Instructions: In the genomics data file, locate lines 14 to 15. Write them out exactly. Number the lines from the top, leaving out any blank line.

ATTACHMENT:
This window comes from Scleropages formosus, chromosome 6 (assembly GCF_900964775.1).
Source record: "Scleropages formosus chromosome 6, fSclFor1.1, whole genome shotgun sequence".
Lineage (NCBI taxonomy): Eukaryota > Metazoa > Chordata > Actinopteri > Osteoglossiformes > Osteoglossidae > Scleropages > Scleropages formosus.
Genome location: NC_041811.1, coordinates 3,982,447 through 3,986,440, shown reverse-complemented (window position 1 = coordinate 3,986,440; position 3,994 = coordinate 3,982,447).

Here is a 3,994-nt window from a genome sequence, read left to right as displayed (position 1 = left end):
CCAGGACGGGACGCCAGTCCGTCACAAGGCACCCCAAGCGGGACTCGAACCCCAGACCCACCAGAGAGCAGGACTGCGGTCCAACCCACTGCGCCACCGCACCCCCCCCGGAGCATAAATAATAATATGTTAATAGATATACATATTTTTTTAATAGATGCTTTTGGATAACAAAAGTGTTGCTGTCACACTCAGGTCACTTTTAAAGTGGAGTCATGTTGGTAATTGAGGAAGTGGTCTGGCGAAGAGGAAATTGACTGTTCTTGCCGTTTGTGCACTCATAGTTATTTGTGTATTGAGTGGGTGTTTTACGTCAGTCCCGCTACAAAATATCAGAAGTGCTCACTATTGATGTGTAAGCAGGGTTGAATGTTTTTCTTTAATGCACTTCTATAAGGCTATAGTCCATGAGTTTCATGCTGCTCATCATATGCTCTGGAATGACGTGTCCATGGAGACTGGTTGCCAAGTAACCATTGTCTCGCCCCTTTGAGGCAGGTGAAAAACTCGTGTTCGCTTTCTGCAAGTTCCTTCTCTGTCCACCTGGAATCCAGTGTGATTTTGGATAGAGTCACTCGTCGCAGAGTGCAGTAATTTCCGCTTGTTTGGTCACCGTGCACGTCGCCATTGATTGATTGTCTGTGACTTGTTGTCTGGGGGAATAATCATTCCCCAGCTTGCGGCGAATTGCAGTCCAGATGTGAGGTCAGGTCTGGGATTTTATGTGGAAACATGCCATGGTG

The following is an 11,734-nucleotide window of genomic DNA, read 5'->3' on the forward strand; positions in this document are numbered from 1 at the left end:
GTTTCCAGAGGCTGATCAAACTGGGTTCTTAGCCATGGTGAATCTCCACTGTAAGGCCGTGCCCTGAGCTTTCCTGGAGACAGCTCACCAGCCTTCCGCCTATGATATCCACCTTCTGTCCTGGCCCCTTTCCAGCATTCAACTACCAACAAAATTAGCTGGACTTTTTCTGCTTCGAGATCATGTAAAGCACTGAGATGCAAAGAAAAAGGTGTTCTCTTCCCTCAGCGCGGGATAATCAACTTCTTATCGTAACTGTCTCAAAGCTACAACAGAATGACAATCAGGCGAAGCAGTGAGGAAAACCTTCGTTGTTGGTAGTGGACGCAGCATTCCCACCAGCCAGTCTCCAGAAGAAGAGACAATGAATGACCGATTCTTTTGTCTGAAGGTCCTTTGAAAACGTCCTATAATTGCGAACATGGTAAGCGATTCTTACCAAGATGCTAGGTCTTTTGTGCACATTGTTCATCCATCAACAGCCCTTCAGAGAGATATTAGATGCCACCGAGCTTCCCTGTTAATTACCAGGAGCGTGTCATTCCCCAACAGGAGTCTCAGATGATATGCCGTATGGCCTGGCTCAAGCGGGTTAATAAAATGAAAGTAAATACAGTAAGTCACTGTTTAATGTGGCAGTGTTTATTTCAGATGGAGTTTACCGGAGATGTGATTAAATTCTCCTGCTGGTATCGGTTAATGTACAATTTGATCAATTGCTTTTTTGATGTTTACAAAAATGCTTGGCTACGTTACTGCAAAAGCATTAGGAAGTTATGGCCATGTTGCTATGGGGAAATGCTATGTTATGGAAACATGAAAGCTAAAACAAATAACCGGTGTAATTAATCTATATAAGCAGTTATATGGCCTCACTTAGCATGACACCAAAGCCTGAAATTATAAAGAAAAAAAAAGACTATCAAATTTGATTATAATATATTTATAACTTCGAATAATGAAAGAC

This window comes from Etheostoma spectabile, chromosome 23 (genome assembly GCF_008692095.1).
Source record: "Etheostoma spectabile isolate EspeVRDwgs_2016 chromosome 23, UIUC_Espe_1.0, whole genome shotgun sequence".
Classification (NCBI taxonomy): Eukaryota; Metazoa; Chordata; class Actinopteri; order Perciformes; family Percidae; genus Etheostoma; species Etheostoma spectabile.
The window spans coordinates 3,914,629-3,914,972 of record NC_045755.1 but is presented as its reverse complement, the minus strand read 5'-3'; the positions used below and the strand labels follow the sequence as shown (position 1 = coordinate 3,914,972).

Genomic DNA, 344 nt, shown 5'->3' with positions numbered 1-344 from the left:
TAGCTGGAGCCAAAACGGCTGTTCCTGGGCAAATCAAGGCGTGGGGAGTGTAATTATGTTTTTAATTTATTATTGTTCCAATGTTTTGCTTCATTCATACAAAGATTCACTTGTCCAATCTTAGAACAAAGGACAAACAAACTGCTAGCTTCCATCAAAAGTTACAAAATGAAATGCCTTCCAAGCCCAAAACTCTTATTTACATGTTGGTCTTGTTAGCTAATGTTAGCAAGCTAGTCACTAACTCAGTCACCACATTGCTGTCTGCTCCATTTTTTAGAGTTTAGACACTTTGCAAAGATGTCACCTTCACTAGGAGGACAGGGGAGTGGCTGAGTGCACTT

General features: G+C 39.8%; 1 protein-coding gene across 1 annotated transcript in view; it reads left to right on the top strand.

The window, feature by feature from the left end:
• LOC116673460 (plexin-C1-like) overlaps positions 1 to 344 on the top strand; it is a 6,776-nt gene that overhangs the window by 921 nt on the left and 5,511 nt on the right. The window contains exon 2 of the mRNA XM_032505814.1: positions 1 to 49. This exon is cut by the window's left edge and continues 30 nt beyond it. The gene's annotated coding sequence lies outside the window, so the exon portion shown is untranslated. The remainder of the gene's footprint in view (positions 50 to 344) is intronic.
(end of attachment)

TAGCTGGAGCCAAAACGGCTGTTCCTGGGCAAATCAAGGCGTGGGGAGTGTAATTATGTTTTTAATTTATTATTGTTCCAATGTTTTGCTTCATTCATACAAAGATTCACTTGTCCAATCTTAGAACAAAGGACAAACAAACTGCTAGCTTCCATCAAAAGTTACAAAATGAAATGCCTTCCAAGCCCAAAACTCTTATTTACATGTTGGTCTTGTTAGCTAATGTTAGCAAGCTAGTCACTAACTCAGTCACCACATTGCTGTCTGCTCCATTTTTTAGAGTTTAGACACTTTGCAAAGATGTCACCTTCACTAGGAGGACAGGGGAGTGGCTGAGTGCACTT

General features: G+C 39.8%; 1 protein-coding gene across 1 annotated transcript in view; it reads left to right on the top strand.